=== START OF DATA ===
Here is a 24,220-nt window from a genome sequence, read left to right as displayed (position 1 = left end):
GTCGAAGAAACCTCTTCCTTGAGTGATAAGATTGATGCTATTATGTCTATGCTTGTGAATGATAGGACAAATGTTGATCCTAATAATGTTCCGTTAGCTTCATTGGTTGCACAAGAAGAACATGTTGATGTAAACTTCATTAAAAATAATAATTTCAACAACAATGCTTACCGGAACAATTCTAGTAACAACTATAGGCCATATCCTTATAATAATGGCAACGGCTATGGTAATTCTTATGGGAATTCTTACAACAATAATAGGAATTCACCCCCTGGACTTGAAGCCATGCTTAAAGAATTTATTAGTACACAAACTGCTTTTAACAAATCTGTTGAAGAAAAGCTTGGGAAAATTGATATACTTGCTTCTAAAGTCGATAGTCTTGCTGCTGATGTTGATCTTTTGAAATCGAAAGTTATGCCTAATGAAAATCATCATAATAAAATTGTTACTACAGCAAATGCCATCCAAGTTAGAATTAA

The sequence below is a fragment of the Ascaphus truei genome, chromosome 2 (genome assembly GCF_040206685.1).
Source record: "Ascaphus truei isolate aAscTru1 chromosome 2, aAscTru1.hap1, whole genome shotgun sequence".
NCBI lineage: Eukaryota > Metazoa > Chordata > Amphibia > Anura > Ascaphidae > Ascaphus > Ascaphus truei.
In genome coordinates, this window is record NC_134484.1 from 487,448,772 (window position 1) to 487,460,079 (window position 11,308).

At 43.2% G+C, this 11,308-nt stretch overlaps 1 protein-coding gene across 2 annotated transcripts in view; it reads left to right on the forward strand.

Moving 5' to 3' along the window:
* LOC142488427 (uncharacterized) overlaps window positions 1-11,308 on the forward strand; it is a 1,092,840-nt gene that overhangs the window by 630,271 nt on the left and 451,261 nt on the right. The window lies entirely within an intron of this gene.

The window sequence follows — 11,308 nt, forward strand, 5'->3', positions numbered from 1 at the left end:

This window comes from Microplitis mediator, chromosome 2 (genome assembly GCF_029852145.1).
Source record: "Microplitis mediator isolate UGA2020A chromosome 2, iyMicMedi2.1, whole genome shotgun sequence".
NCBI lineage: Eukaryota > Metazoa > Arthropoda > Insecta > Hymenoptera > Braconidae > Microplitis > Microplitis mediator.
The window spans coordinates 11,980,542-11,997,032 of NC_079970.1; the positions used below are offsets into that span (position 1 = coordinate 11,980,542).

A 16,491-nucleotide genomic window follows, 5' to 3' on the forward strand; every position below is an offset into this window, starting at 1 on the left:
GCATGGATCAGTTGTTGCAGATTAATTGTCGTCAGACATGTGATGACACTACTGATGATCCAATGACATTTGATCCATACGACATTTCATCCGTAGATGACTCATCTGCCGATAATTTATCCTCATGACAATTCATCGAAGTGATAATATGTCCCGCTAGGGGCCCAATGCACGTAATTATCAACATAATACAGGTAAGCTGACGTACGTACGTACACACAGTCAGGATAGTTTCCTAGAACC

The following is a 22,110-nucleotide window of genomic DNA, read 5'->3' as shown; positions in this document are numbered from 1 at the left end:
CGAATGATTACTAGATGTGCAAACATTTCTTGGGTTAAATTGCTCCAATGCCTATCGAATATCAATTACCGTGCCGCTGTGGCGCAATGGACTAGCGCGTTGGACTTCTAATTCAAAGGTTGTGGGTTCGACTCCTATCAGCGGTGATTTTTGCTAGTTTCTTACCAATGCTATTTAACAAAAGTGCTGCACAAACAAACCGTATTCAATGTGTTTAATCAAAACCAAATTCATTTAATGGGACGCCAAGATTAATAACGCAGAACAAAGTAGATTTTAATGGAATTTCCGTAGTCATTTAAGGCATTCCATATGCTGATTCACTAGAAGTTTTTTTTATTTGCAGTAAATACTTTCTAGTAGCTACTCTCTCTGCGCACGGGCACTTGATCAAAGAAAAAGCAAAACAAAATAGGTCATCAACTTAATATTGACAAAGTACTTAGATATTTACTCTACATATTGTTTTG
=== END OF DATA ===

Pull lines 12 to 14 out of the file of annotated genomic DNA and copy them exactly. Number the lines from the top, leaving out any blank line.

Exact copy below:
Source record: "Microplitis mediator isolate UGA2020A chromosome 2, iyMicMedi2.1, whole genome shotgun sequence".
NCBI lineage: Eukaryota > Metazoa > Arthropoda > Insecta > Hymenoptera > Braconidae > Microplitis > Microplitis mediator.
The window spans coordinates 11,980,542-11,997,032 of NC_079970.1; the positions used below are offsets into that span (position 1 = coordinate 11,980,542).